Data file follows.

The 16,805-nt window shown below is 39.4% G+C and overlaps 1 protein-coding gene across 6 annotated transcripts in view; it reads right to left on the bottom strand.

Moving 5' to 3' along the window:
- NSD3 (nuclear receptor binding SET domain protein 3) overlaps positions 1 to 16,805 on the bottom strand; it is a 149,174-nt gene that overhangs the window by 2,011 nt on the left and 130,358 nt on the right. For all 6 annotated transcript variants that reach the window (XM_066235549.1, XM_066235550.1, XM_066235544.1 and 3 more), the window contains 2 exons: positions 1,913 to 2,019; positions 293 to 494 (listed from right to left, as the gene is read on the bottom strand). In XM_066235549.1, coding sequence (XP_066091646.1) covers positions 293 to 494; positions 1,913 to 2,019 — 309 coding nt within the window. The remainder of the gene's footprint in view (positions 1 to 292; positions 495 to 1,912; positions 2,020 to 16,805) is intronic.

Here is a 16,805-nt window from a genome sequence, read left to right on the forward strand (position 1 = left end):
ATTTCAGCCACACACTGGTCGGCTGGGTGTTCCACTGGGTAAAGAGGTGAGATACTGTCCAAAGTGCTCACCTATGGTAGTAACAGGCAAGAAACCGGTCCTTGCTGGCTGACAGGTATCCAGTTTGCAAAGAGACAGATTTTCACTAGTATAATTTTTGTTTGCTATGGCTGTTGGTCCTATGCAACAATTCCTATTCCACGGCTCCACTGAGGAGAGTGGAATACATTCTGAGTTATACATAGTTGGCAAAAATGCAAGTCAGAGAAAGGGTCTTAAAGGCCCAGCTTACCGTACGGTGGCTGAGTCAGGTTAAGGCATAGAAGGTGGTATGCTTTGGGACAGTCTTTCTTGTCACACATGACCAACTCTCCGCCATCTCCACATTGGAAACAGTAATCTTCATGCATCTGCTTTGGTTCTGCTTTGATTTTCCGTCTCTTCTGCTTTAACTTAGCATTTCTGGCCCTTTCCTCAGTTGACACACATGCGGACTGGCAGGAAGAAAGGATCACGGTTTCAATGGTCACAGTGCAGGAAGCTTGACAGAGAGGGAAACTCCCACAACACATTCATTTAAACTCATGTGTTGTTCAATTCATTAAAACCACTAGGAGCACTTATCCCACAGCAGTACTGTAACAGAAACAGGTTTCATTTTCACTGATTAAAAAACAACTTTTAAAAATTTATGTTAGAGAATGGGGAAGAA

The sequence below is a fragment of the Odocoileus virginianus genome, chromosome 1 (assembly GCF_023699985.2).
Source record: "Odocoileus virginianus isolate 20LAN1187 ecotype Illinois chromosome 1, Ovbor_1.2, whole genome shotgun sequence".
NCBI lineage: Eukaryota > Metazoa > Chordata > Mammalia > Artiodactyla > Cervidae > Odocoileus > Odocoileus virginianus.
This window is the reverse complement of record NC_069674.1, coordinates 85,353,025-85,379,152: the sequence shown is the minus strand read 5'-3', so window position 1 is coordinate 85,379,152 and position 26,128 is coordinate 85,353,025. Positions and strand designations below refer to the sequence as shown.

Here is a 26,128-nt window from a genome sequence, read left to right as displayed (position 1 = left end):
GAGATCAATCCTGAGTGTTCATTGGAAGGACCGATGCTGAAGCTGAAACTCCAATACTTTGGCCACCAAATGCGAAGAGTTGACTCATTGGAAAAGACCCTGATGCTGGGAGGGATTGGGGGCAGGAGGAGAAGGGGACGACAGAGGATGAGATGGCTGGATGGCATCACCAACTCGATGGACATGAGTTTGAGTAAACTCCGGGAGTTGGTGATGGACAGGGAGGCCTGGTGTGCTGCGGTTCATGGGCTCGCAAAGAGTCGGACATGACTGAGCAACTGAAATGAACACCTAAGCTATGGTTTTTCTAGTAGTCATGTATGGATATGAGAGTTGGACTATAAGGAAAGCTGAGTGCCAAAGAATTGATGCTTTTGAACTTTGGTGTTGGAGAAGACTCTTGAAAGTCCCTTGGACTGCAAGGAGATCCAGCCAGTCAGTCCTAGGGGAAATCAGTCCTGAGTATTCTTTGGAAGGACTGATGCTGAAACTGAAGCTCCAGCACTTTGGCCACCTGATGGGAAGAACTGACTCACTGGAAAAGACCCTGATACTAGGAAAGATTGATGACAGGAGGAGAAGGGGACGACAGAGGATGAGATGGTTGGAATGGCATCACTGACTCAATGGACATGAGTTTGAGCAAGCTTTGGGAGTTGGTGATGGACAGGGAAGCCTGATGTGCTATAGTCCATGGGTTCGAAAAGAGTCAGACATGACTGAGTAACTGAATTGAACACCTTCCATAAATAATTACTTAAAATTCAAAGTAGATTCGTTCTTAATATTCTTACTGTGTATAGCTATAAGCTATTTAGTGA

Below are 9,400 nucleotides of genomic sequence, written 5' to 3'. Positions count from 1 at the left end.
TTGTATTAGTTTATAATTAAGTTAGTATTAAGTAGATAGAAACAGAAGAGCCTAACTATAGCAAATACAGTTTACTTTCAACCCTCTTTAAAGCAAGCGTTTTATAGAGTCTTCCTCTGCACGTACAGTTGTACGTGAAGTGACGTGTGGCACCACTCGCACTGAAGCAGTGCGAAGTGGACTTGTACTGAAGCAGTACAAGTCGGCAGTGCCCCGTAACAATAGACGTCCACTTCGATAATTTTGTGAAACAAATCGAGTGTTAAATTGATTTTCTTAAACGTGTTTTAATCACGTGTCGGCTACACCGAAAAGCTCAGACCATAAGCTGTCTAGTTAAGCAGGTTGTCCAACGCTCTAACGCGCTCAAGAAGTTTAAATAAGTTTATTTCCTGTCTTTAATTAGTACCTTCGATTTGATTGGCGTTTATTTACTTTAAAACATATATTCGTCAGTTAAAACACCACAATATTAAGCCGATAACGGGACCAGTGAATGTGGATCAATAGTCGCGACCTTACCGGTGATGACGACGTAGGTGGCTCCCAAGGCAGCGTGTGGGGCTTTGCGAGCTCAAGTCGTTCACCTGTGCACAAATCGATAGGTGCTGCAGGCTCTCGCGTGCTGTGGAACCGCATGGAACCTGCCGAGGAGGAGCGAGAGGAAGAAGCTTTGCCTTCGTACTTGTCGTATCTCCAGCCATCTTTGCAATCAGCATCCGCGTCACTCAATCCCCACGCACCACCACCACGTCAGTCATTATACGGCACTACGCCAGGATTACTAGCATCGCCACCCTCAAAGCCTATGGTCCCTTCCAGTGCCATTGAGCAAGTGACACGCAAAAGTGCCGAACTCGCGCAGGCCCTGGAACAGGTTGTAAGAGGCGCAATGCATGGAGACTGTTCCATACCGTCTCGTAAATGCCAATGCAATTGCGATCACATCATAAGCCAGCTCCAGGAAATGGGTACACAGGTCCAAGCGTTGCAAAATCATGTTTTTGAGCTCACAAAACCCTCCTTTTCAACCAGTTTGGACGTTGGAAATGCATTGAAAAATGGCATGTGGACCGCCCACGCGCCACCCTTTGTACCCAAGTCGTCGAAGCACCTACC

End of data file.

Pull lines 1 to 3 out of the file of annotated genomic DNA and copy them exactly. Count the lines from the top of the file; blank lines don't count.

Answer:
The 16,805-nt window shown below is 39.4% G+C and overlaps 1 protein-coding gene across 6 annotated transcripts in view; it reads right to left on the bottom strand.

Moving 5' to 3' along the window:
- NSD3 (nuclear receptor binding SET domain protein 3) overlaps positions 1 to 16,805 on the bottom strand; it is a 149,174-nt gene that overhangs the window by 2,011 nt on the left and 130,358 nt on the right. For all 6 annotated transcript variants that reach the window (XM_066235549.1, XM_066235550.1, XM_066235544.1 and 3 more), the window contains 2 exons: positions 1,913 to 2,019; positions 293 to 494 (listed from right to left, as the gene is read on the bottom strand). In XM_066235549.1, coding sequence (XP_066091646.1) covers positions 293 to 494; positions 1,913 to 2,019 — 309 coding nt within the window. The remainder of the gene's footprint in view (positions 1 to 292; positions 495 to 1,912; positions 2,020 to 16,805) is intronic.